As we begin to get settled into our new home in Portland, I am organizing the myriad of things needed for day-to-day life. One of those things, of course, is wifi access. Yesterday we had our fiber service connected at the condominium. Because of the dual infrastructure of fiber and coax, it took some time to locate the patch panel closet with Century Link’s router. In addition, the sub-panel in our condominium has both Cat-5 and Coax so it is a bit crowded. 

The installer for Century Link was a young Afghani man who looked to be in his early thirties. His name is Yar Mohammed. As is my nature, I struck up a conversation to learn more about him. His English was nearly perfect. Turns out he was an interpreter for the US Army in Afghanistan. He has three children under six years old still living with his wife and her family in Afghanistan. He is here on a special visa for four years. In the fifth year he can apply for his citizenship and then reunite with his family. He tries to return to see them once a year and uses FaceTime to connect as often as he can.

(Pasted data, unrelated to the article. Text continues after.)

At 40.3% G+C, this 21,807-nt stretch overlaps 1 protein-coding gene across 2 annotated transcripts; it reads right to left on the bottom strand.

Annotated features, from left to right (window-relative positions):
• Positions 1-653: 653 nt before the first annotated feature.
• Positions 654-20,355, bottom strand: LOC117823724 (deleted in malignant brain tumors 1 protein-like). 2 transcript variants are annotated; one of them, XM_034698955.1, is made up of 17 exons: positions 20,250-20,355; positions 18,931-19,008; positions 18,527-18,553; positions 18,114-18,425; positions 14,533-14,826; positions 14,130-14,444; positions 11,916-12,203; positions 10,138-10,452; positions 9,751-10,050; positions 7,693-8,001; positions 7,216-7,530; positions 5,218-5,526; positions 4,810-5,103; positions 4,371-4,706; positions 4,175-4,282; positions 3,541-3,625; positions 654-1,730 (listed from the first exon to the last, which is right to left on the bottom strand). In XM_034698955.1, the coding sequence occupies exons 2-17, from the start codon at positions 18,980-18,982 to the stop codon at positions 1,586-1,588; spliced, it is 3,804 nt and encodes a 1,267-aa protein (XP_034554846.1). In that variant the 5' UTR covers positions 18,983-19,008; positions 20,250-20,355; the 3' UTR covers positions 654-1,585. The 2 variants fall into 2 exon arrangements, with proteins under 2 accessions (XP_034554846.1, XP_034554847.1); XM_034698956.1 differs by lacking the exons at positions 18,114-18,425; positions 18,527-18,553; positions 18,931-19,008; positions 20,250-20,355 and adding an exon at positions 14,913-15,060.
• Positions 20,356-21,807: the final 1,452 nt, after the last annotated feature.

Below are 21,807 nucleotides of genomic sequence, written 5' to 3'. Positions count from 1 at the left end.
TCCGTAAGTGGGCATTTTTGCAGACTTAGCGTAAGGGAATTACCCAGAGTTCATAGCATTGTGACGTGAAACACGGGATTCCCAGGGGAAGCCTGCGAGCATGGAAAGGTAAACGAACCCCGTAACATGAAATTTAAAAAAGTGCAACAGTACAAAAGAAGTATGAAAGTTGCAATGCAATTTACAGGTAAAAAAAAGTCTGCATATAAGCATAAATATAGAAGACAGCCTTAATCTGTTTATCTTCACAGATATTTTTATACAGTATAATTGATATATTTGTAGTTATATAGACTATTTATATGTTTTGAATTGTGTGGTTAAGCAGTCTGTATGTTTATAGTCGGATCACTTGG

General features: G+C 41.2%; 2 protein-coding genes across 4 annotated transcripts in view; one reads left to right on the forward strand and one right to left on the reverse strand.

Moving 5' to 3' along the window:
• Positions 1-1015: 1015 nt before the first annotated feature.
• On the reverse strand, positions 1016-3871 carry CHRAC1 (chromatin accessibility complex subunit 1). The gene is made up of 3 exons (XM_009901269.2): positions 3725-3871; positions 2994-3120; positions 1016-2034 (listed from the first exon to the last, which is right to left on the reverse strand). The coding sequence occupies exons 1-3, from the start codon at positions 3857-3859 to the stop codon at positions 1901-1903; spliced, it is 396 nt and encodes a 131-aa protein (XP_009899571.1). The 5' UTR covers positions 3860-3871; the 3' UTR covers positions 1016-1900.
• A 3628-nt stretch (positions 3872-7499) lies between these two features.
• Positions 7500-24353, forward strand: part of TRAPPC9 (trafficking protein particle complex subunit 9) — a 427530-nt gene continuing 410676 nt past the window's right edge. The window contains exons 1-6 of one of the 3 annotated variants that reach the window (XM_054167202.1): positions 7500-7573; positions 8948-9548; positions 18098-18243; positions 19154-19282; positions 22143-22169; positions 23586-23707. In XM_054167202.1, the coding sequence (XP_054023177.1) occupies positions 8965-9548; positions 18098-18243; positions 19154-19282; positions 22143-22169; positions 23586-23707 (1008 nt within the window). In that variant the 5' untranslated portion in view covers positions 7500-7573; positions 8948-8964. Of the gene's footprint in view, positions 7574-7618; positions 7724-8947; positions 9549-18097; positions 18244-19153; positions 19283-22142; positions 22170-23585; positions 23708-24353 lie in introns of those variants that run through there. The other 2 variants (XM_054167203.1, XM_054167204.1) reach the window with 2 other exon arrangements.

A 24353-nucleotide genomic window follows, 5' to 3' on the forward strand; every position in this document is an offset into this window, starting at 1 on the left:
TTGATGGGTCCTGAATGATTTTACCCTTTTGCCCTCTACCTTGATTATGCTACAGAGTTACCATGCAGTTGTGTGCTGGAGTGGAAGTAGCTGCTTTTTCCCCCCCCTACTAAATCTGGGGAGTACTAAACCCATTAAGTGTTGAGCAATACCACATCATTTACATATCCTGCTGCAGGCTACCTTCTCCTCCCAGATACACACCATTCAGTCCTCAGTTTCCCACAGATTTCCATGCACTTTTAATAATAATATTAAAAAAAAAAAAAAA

Since the US invaded Afghanistan on October 7, 2001 there have been two campaigns: Operation Enduring Freedom – Afghanistan (2001–2014) and Operation Freedom’s Sentinel (2015–present). Since that first invasion, over 4,000 ISAF soldiers and civilian contractors, over 15,000 Afghan national security forces were killed, as well as over 31,000 civilians.

As he was finishing up the installation, the time came for me to sign the release papers. Lea is very fond of the blue Uni-ball pen. We had one on the counter so I reached for it to give to Yar to work on filling in the details so that I could sign his work-release. He stopped and stared at the pen—looking longingly at it. I asked him about his reaction to the pen. He explained that this was the pen that was issued by the Army and this was the first time he had seen one since leaving the Army translations services in Afghanistan and coming to the US—and leaving his family behind so that he could build a better life. The look on his face as these memories and his journey flashed and flooded in was moving. I gave him the pen. He was moved and grateful.

I wish we could give him his family—and that war was not the reason for this brief encounter. I also wish more Americans could learn about the world’s citizens that have contributed to our culture and well-being.

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